In response to the South Asia Initiative’s demonstrated commitment to the advancement of South Asian studies and programs, the Office of the President and the Office of the Provost at Harvard have formally renamed it the South Asia Institute (SAI) at Harvard University.“With this endorsement SAI joins the highly regarded group of centers and institutes at Harvard that lead the University’s intellectual and academic inquiry on area-specific global issues,” said Jorge I. Dominguez, the vice provost for international affairs.Established in 2003, SAI engages faculty and students through interdisciplinary programs to advance and deepen the teaching and research on global issues relevant to South Asia. In conjunction with the name change, SAI’s website will also change to http://southasiainstitute.harvard.edu/.SAI’s elevated status comes in the wake of years of work engaging more than 150 faculty from across the University who teach and conduct research on the region, as well as more than 300 students from South Asia studying at Harvard — the fastest-growing sector of Harvard’s student population.“SAI will remain a catalyst for interdisciplinary scholarship on problems in this important region,” SAI Director Tarun Khanna said. “We look forward to fostering work with those on the forefront of change in South Asia, with the aim of increasingly becoming a leading center of intellectual activities related to South Asia.”Harvard’s engagement with South Asia dates to 1872 when the University became the first in the nation to offer Sanskrit courses. In 1964, the Harvard Water Program in Pakistan was established after then-President Ayub Khan asked President John F. Kennedy for assistance in managing the country’s failing water systems.Today, professors and students from across Harvard conduct collaborative research on strategic social, economic, environmental, and political issues with scholars and institutions throughout South Asia. SAI now has offices in four South Asian locales: Mumbai, India; Dhaka, Bangladesh: and Lahore and Karachi, Pakistan. These offices make the institute optimally placed to facilitate productive exchange between Harvard students and faculty and regional partners — for academic engagement, research, collaboration, and internships — while enhancing Harvard’s South Asian studies, which are grounded in deep contextual knowledge of the region’s diversity and complexity.The elevation to the mantle of University-wide institute is a source of encouragement and excitement to the faculty, staff, students, and members of the broader community who contribute on a daily basis to raise the profile of South Asian scholarship at Harvard.“It is an indication to these stakeholders and to observers globally of Harvard’s commitment to continually deepen its engagement with South Asia,” Khanna said.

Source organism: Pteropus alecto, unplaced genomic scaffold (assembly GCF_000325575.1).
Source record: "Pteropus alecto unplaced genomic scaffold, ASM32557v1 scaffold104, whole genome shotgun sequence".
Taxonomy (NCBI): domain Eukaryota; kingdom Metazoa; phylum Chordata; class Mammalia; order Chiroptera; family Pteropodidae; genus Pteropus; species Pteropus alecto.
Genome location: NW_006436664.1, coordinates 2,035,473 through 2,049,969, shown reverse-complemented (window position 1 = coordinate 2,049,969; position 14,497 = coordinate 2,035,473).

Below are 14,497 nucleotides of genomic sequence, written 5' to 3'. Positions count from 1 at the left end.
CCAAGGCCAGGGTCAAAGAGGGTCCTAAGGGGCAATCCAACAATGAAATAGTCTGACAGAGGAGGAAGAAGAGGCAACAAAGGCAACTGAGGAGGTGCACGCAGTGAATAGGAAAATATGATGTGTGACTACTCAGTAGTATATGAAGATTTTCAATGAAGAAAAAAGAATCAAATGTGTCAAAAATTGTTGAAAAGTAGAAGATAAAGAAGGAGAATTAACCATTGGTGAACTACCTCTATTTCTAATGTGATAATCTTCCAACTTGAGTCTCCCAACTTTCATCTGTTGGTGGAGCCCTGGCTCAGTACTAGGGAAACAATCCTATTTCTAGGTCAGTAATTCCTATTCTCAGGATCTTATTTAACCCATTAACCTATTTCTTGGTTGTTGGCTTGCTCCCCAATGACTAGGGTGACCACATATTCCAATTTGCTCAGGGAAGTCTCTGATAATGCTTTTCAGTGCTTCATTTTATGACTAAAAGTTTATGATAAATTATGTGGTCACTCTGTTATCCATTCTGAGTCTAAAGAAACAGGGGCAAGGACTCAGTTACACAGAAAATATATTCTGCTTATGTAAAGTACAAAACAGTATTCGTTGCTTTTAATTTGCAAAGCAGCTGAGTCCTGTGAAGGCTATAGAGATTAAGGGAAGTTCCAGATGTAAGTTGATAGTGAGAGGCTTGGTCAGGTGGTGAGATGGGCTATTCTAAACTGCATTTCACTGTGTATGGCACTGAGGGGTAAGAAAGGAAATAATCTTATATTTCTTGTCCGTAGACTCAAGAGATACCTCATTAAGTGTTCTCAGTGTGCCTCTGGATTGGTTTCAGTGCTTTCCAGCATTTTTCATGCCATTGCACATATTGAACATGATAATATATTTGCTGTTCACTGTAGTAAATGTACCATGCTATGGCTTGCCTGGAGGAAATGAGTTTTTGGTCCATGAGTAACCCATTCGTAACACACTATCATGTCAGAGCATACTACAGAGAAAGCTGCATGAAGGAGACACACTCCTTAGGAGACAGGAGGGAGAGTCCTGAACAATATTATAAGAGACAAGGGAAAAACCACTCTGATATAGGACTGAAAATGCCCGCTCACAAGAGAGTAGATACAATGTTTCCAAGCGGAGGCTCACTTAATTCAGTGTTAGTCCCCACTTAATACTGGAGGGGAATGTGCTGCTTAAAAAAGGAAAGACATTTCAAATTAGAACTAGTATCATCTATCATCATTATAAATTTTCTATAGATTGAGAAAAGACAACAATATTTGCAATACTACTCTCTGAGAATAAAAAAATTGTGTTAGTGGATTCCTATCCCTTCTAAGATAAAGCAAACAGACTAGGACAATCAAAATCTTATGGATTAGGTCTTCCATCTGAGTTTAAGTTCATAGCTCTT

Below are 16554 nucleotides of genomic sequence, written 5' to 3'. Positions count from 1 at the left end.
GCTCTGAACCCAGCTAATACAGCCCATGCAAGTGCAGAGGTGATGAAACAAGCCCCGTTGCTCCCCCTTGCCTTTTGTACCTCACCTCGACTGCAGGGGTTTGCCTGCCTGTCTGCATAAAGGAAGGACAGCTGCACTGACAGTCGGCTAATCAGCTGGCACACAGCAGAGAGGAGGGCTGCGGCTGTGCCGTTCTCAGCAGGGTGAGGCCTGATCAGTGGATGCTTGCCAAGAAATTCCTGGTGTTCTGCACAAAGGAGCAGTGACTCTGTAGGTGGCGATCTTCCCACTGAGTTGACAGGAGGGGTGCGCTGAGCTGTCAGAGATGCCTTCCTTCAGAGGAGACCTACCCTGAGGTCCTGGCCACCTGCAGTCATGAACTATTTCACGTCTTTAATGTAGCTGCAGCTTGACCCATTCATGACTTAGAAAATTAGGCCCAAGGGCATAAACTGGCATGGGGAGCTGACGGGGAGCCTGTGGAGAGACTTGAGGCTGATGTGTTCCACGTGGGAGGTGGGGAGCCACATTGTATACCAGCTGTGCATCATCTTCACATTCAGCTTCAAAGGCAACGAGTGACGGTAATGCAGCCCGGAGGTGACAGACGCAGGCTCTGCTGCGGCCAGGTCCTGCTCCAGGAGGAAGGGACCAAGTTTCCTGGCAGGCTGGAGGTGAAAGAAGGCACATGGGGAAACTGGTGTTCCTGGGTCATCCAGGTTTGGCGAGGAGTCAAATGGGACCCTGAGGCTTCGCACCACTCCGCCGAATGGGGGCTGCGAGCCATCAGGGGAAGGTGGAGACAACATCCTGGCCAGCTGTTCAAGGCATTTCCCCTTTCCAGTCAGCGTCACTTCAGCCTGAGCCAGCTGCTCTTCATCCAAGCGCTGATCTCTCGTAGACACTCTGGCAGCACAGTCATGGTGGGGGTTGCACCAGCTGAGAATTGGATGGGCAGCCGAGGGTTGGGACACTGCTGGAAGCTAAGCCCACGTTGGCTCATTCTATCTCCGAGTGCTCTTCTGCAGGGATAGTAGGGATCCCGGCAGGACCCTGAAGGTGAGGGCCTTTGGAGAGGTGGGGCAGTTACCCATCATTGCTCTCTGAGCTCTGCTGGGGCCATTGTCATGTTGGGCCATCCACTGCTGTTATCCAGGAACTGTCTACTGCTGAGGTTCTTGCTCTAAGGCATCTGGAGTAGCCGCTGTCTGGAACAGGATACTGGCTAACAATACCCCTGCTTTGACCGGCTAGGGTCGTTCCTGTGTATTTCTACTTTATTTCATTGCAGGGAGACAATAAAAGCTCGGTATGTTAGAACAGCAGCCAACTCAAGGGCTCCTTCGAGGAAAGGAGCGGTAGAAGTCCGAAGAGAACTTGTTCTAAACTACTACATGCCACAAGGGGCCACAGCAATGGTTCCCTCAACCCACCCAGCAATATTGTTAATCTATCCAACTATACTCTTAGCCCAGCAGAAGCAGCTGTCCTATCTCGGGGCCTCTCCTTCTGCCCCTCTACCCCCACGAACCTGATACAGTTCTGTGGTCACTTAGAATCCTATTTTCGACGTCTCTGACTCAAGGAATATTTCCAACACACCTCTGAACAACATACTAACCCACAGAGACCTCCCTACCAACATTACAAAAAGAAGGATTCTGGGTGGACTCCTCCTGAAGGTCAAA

Peter Gallagher Turns Cop for the Peacock Network Peter Gallagher is going to be a busy man. Along with soon starring on Broadway in On the Twentieth Century with Kristin Chenoweth, he’s landed a recurring role in Law & Order: SVU. TVLine.com reports that he will play Deputy Chief William Dodds, the tough but charismatic boss of all New York City’s special victims units in the hit NBC show’s 16th season. Jane Lynch to Team Up With Sting & Patti LuPone for Concert Broadway favorite and Emmy winner Jane Lynch will host Uprising of Love, the previously reported benefit concert for global equality, which will feature Sting, Patti LuPone, Billy Porter and more. The Great White Way casts of Wicked and Once, along with the cast of I Am Harvey Milk, are also now set to appear at the event at Broadway’s Gershwin Theatre on September 15. View Comments Bonnie Langford & Gary Wilmot Are Dirty Rotten Scoundrels West End vets Bonnie Langford (Spamalot, Cats, Dr Who, Bugsy Malone) and Gary Wilmot (The Pajama Game, Chitty Chitty Bang Bang, Me and My Girl) will waltz their way into the West End’s Dirty Rotten Scoundrels from September 16 at the Savoy Theatre. Langford will succeed Samantha Bond as Muriel Eubanks, while Wilmot will replace John Marquez as Andre Thibault. Here’s a quick roundup of stories you may have missed today. Tam Mutu & More Join Samantha Barks in London’s City of Angles London Les Miz favourite Tam Mutu, Katherine Kelly, Peter Polycarpou and Rebecca Trehearn will join the previously announced Samantha Barks, Rosalie Craig and Hadley Fraser in the Donmar’s City of Angels. The revival will be helmed by Josie Rourke. This sounds like one you need to beg/borrow/steal a ticket for.